In the early 1930’s, a man of God from Baltimore, Maryland, Thomas Ernest Lowe, set out for South America as an independent missionary (as his visa termed him, a nearly unheard of designation in those days of total Roman control in Latin America). He had a burden in his heart for those who never had the opportunities so freely available in the United States: the Bible, the preaching of the Gospel and the marvelous moving of the Holy Spirit. Soon, Hannah Lowe joined her husband and they worked together, first in an outlying, provincial city where they saw bonfires of Bibles burning and then, for five years in Bogotá, which then had a population of 300,000. The Lowes were the first missionaries with the Pentecostal experience to work in Bogotá, and believed in the restoration of the first-century church vision and function as set forth in the New Testament. Among those saved included priests who took great risks and testified to a personal knowledge of God through His Son. One even wrote a book, The History of a Redeemed Captive. Then, in the midst of his work and ministry, Thomas Lowe died as a martyr at the age of forty-seven on November 19, 1941, leaving his widow alone in a foreign land. Mrs. Lowe returned to the States in January of 1942, and in her desire to thank the Sabine Tabernacle for the help of their missionaries, she went to Beaumont, Texas. When Brother and Mrs. Hodge met her, they found a kindred spirit, and on August 25, 1942, she was ordained through the United Gospel Tabernacles. The burden in her heart, her love for the Colombians and the petitions Colombians sent urging her to come back proved too great to refuse, so Mrs. Lowe decided to return to Colombia after her ordination. At this critical point, Brother Hodge offered to help sponsor her re-entry so she could respond to their call.
From that point on, she poured the next 20 years of her life into Colombia, except for one year as supervisor of an orphanage in Bethlehem, Jordan. Then, in the early 1960’s, she began to spend time in New York City, watching and praying. That turned into vital participation in the first public evangelistic crusade in Venezuela’s history in 1961, a prayer meeting that became a house church in Manhattan that still continues, and an unplanned ministry to Ivy League college students. Some of those students caught the same vision for the Church, as composed of vital, diverse, functioning members knit together by the work of the Holy Spirit to lift Jesus up at home and abroad. Those that did have labored in Colombia, in the U.S. and other countries as well.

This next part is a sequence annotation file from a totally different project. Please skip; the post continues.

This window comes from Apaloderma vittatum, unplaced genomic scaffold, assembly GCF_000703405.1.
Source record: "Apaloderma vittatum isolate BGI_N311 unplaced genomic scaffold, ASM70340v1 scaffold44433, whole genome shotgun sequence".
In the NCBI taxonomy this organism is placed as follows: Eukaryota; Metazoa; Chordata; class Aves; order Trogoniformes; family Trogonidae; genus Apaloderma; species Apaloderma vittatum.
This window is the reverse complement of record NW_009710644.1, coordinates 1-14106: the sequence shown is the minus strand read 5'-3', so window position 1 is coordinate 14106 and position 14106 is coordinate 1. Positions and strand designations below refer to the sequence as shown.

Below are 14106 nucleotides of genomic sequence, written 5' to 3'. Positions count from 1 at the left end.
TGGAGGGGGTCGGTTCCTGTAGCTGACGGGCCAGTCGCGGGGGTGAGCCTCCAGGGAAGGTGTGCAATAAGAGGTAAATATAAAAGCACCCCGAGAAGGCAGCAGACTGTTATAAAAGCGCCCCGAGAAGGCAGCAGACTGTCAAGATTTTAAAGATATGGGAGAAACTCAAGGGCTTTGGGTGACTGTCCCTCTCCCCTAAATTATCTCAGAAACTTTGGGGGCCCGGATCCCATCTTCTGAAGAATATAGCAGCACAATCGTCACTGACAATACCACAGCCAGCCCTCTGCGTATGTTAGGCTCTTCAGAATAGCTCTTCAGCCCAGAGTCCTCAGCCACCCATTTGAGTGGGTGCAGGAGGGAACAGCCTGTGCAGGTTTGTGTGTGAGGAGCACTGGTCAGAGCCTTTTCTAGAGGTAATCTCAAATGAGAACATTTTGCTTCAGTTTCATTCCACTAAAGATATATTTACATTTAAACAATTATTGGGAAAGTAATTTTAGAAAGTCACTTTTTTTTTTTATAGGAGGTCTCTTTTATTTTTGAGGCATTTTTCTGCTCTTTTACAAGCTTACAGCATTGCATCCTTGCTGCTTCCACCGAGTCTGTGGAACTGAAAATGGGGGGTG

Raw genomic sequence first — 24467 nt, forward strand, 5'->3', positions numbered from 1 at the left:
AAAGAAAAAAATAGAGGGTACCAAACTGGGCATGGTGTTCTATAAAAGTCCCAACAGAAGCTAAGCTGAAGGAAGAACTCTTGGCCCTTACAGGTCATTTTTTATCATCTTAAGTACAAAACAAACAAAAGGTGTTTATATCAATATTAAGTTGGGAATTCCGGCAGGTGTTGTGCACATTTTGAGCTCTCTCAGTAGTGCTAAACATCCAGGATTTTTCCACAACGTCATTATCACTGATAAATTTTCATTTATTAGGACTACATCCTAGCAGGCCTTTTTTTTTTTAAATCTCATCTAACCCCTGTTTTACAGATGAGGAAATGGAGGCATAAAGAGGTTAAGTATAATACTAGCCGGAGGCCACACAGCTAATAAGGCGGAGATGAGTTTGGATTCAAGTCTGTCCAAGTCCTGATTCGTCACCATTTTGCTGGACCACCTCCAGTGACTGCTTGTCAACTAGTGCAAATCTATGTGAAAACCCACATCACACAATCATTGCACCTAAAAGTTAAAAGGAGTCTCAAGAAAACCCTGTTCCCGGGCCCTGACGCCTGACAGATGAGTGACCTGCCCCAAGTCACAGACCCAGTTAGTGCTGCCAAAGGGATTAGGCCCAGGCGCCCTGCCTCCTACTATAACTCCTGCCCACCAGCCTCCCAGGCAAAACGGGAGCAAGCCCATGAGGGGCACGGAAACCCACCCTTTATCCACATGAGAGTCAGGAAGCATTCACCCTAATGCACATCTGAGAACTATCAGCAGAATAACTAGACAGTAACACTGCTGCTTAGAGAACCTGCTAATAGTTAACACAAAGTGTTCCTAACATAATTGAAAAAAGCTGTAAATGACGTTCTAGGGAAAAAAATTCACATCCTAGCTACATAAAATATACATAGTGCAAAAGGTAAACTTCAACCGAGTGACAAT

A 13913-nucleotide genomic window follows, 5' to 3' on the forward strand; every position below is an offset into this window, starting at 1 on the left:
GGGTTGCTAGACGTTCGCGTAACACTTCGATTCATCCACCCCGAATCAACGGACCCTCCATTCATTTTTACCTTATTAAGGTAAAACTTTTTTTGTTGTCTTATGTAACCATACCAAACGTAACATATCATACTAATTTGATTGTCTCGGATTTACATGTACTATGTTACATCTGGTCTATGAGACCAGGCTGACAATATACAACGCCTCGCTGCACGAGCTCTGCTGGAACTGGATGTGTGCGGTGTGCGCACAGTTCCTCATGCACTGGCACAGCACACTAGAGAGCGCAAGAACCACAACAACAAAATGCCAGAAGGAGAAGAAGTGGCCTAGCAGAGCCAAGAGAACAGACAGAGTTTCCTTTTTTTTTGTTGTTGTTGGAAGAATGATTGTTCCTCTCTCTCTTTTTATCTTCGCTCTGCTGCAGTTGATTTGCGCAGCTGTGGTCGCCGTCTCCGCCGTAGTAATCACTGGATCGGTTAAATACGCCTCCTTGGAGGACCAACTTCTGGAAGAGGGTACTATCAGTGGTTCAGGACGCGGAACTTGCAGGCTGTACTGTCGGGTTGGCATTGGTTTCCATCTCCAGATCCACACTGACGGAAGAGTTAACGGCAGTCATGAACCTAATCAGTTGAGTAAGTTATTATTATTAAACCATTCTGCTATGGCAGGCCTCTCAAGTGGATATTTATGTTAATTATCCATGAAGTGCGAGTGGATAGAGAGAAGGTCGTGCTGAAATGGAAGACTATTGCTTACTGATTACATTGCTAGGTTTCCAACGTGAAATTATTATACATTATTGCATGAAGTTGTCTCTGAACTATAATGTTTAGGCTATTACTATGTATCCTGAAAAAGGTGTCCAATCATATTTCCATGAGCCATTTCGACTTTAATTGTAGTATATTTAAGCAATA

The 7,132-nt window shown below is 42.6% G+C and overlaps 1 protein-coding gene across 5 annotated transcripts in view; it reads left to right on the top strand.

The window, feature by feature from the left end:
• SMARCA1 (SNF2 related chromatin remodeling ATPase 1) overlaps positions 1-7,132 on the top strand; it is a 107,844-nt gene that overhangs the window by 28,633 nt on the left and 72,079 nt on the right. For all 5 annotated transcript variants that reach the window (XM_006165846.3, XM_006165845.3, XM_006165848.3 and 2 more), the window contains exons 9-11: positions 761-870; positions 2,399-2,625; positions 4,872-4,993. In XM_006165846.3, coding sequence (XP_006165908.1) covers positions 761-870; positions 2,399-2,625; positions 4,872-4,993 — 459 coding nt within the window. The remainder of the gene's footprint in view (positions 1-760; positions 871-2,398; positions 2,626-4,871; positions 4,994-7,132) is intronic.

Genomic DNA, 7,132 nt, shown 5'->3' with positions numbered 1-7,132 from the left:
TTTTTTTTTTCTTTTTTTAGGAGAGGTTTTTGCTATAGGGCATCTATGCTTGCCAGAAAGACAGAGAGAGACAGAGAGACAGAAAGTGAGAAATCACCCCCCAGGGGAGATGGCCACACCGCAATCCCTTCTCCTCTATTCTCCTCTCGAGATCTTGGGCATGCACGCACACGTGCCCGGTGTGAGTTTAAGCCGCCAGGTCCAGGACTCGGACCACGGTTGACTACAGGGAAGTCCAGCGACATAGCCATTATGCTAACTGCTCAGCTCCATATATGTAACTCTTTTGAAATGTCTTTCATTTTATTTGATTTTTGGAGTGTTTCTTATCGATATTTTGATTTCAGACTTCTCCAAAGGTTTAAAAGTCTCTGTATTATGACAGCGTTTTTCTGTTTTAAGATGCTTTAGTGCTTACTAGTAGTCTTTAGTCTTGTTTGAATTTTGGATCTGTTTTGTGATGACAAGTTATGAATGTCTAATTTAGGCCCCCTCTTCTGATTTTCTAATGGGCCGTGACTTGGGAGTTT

In December of 1965, the following article appeared in the Beaumont Enterprise:
Mrs. Hannah Lowe, independent faith missionary for thirty years to Colombia, South America is visiting with her friends at the Sabine Tabernacle of Beaumont. Mrs. Lowe has not been in Beaumont for fifteen years during which time she worked on the mission field; mostly in Colombia, South America, but also one year in Bethlehem with Arab orphans, and in various countries in Europe and Venezuela. For the past year, Mrs. Lowe has worked with students from various Northeastern Universities such as Columbia University and Yale University.
God used Mrs. Lowe to witness to many in the higher echelons of foreign governments, including the Shah of Iran, President and Mrs. Anwar Sadat of Egypt, King Hussein of Jordan and Presidents Lopez and Turban of Colombia. However, she never lost “the common touch” and related to taxi drivers and hotel maids with the same love of Christ and desire to win their souls.
Mrs. Lowe died in Jerusalem on June 20, 1983 and is buried in the Alliance International Cemetery on Emek Rephaim Street.